We’ve talked a lot about water scarcity and the impact of the water crisis; including food shortages and increasingly violent confrontations over natural resources . . . and the news is only getting grimmer. According to a report released this week by the United Nation’s Food and Agriculture Organization (FAO) entitled “The State of the World's Land and Water Resources for Food and Agriculture (SOLAW),” the trifecta of population growth, climate change, and degradation of resources are “posing a profound challenge to the task of feeding a world population expected to reach 9 billion people by 2050.”
The situation has evolved, in part, as a result of the intense farming activities that have been undertaken in the last few decades in an attempt to feed already starving populations. Unfortunately, ramping up agricultural food production has only served to increase the “degradation of resources”—land and water—to the point where only increasingly intensive farming must be used, further exacerbating resource degradation and creating a vicious spiral of diminishing returns and compromised farming communities.
“These systems at risk may simply not be able to contribute as expected in meeting human demands by 2050,” says FAO Director-General Jacques Diouf.
The report highlights the ways in which resources have been compromised:
* Both salinization and pollution of groundwater—as well as degradation of water bodies and water-related ecosystems—are contributing to rising water scarcity.
* In some of the world’s largest rivers, only 5% of former water volumes remain in stream, while many rivers (like China’s Yellow River) no longer reach the sea year-round.
* Many of the world’s largest lakes and inlands seas continue to shrink.
* Half of the wetlands of Europe and North America no longer exist.
* Currently 25% of the earth’s land is “highly degraded,” with another 8% “moderately degraded.”
* 36% of the earth’s land is considered stable or “slightly degraded,” while 10% is ranked as “improving.”
The report concludes that rising competition for land and water between agriculture, industry, and urban development will even further challenge food production worldwide. In order to avert catastrophic food shortages, the report recommends increasing the productivity of existing farmland through “sustainable intensification” that includes increased water efficiency. According to the report, improving the efficiency of water is key, because “most irrigation systems across the world perform below their capacity,” and “a combination of improved irrigation scheme management, investment in local knowledge and modern technology, knowledge development and training can increase water use efficiency.”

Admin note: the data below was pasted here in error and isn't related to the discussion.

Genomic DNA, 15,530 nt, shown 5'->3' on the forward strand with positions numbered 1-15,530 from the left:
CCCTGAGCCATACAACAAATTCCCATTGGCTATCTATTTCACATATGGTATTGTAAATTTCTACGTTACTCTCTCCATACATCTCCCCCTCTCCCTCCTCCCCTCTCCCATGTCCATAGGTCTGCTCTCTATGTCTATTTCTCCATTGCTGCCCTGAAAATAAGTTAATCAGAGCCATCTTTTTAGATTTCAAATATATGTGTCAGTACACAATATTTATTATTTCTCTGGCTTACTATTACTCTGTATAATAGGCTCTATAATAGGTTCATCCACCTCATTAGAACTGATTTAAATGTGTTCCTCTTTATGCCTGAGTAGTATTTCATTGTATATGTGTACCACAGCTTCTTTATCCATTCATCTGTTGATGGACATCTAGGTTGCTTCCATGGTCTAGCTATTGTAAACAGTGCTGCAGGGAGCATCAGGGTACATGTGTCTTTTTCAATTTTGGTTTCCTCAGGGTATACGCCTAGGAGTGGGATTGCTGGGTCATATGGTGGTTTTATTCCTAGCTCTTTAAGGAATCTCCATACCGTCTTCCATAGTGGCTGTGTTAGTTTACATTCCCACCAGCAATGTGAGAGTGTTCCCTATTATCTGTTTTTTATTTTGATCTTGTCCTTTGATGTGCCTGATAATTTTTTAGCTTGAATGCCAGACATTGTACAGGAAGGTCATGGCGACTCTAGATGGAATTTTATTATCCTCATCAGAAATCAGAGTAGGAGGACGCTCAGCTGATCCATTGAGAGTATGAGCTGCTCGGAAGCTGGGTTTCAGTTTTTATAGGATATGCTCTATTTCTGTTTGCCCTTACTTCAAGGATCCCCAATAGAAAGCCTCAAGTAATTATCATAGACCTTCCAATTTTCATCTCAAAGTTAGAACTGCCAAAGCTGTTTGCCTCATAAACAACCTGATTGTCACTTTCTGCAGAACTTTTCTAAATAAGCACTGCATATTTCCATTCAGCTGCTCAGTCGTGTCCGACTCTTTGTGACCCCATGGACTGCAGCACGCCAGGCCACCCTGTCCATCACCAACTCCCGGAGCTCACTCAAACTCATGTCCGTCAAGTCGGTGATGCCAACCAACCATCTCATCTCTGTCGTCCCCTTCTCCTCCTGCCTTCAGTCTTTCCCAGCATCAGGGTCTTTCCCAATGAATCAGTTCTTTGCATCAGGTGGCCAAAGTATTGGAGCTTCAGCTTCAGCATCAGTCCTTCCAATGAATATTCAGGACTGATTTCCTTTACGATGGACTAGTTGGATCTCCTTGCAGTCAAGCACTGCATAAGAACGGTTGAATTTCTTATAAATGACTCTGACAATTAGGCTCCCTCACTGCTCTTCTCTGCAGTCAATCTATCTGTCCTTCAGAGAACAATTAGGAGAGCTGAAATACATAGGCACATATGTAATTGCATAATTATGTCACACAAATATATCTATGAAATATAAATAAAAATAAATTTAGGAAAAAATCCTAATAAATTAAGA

Additional innovations suggested by the report include conservation agriculture, agro-forestry, integrated crop-livestock systems, and integrated irrigation-aquaculture systems. The Report also highlights the need for improved irrigation efficiency, including the incorporation of smarter irrigation technologies.
Of course all this innovation and planning is costly: the report estimates that by 2050, almost $3 trillion must be invested in irrigation development and management, while another $160 billion should be funneled into land protection, soil conservation, and flood control.
So what do you think? Will this latest report by the FAO finally push water efficiency into the foreground as the most effective way to manage our current water crisis? What do you think of the relationship between water efficiency, irrigation, and food production described in the report? And with more than $1 trillion on the line, what opportunities and obstacles can we anticipate in the realm of smart irrigation technologies over the next four decades?
Upcoming Forester University Webinars:
Dec 7th, 2011:
Maximize Your Energy Efficiency and Savings with Lighting Solutions
Stop wasting energy and savings on your lighting! Join Gregory Davis, Chief Technology Officer at Lumetric, Inc. on December 7th at 2p.m. EST to explore lighting efficiency technology as a means to maximize your energy efficiency and increase your savings. We’ll discuss efficiency opportunities, technologies, and applications available in lighting, and compare solutions (e.g., application, maintenance, lifespan, etc.) for your best ROI.
Dec 13th, 2011:
Stormwater Inspection and Maintenance
Don’t get caught in the storm. Join Andrew J. Erickson, M.S., P.E., for Stormwater Inspection & Maintenance on Dec. 13th, a discussion of standardized stormwater inspection methods and performance assessment. Learn how to use these to assess, select, and schedule effective and financially sustainable maintenance on stormwater treatment practices (e.g., stormwater ponds, bioretention facilities, infiltration basins, swales, and filter strips).